To understand our current predicament, we need to first understand where we came from. Growing up in the post war period in the developed world was like winning the lottery: you were a member of the global 1% by accident of birth. The reason the developed world was so well off is that it had learned the secret of manufacturing, and it was where all the capital (in terms of machines that made things) had been deployed.

Back in the 1950s and 1960s, the developed world exported manufactured products and services, while the developing world (including China) exported raw materials. This relationship was very good for workers in rich economies, as they were the bottleneck in world economic production. The producers of raw materials – say Brazil and China for iron ore, and the Middle East and Nigeria for oil – were poor, and the makers of cars were rich.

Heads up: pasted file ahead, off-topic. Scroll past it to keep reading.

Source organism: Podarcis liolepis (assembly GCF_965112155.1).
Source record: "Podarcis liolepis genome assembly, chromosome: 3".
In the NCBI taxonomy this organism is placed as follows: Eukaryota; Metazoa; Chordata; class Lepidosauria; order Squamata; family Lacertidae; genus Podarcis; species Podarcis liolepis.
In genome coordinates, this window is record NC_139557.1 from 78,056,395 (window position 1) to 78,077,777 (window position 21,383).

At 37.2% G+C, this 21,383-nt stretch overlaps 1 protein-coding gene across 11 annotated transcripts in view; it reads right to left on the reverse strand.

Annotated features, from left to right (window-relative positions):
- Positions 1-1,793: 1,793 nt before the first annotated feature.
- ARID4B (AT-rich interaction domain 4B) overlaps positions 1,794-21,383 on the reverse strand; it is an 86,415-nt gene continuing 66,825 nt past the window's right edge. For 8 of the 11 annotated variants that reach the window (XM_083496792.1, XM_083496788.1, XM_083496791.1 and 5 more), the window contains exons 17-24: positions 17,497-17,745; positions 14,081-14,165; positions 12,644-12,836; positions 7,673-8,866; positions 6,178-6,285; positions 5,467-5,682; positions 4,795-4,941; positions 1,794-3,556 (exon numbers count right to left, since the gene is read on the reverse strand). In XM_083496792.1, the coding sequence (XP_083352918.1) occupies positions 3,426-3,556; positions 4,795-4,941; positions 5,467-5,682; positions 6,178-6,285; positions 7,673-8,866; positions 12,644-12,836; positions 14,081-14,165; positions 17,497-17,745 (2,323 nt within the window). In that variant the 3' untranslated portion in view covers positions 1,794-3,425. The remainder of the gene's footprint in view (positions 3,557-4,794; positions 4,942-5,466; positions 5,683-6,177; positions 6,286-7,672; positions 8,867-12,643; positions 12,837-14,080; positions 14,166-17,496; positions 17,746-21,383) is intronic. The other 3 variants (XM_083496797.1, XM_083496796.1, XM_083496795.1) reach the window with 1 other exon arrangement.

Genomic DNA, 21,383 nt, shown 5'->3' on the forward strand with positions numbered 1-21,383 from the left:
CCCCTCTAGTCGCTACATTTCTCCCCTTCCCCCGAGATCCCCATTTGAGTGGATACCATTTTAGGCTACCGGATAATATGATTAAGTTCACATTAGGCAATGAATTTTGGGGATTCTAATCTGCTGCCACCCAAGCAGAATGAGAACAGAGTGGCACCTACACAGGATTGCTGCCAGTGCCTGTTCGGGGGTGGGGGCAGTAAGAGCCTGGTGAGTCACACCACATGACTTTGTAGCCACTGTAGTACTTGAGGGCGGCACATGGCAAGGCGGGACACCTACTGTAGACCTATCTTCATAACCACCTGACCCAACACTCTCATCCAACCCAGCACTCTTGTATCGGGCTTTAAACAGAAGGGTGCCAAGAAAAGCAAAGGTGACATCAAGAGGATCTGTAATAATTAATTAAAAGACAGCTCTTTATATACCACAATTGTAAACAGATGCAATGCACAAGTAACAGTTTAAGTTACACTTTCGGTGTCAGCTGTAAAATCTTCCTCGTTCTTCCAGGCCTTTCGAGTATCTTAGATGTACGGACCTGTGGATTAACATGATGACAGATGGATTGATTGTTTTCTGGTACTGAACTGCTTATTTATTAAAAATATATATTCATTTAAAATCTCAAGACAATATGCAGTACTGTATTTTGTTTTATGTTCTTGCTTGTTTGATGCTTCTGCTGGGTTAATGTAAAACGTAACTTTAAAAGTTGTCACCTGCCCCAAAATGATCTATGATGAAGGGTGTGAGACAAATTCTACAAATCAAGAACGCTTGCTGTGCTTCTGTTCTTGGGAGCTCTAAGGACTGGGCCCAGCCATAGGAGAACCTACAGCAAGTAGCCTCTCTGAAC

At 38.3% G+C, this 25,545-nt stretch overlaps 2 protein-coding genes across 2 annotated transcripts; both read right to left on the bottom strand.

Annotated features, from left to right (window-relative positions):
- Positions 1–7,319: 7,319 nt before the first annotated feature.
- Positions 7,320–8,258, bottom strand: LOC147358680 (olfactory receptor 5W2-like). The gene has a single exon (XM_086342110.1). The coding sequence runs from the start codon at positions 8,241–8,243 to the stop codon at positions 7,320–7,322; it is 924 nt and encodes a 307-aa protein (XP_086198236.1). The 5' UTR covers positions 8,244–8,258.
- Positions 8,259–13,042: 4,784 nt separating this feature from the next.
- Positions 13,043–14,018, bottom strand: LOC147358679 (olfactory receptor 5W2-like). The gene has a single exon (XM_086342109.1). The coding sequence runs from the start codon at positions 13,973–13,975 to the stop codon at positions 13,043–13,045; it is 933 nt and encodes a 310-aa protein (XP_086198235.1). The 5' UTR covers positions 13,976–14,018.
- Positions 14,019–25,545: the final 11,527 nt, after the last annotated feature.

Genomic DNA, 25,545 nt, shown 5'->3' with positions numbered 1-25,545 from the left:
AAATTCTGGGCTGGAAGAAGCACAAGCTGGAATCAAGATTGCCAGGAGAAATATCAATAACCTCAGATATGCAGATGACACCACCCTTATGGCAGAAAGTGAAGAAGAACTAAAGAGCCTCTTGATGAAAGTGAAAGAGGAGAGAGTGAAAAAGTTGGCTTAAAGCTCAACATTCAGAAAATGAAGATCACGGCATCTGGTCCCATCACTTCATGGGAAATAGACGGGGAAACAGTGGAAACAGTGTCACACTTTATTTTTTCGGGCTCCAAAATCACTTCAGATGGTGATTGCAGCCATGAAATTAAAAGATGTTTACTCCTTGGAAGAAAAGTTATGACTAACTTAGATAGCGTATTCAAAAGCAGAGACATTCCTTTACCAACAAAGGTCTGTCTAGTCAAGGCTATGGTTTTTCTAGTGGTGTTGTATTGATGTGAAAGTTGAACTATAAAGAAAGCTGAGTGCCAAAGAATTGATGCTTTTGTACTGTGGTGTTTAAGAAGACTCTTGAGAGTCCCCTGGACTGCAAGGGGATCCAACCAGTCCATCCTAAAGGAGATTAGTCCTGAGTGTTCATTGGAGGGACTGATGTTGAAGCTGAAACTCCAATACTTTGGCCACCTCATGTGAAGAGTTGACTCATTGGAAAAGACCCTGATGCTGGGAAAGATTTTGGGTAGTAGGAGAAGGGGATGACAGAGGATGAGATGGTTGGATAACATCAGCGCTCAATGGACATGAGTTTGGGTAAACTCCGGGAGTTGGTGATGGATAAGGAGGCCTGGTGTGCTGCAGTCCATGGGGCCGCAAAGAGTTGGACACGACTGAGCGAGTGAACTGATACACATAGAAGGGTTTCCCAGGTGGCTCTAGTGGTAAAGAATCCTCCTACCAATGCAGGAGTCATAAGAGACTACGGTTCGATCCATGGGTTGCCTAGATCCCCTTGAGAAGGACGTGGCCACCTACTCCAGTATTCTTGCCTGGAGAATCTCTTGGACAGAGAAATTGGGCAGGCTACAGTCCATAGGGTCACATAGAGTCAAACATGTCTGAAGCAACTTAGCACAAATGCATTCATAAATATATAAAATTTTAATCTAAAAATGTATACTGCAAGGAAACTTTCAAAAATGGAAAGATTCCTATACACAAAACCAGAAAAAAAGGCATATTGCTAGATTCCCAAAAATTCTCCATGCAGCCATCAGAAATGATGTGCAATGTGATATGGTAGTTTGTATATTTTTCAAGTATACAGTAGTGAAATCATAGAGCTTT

The chart below shows the share of world GDP taken up by the developed world (the US, Japan, UK, France and Germany); as can be seen, it peaked in 1950, and remained at an elevated level until about 2000.


Composition of World GDP by Country, 1700-2010

The Discontent chart7

Source: Infogram, July 2016


This began to change with the emergence of the tiger economies in the late 1980s and 1990s: Taiwan, South Korea, Singapore and Hong Kong. Entrepreneurs in these countries realised that they had something that the old world did not – plentiful, cheap, labour – and that buying capital goods from Germany or Japan enabled them to compete on the world stage.

Where these small countries led, China and others are now following. China – which just 20 years ago was an exporter of coal, oil and various other commodities – is now a manufacturing powerhouse and commodity importer. The developed world’s core competence, turning raw materials into manufactured products, was taken away from them.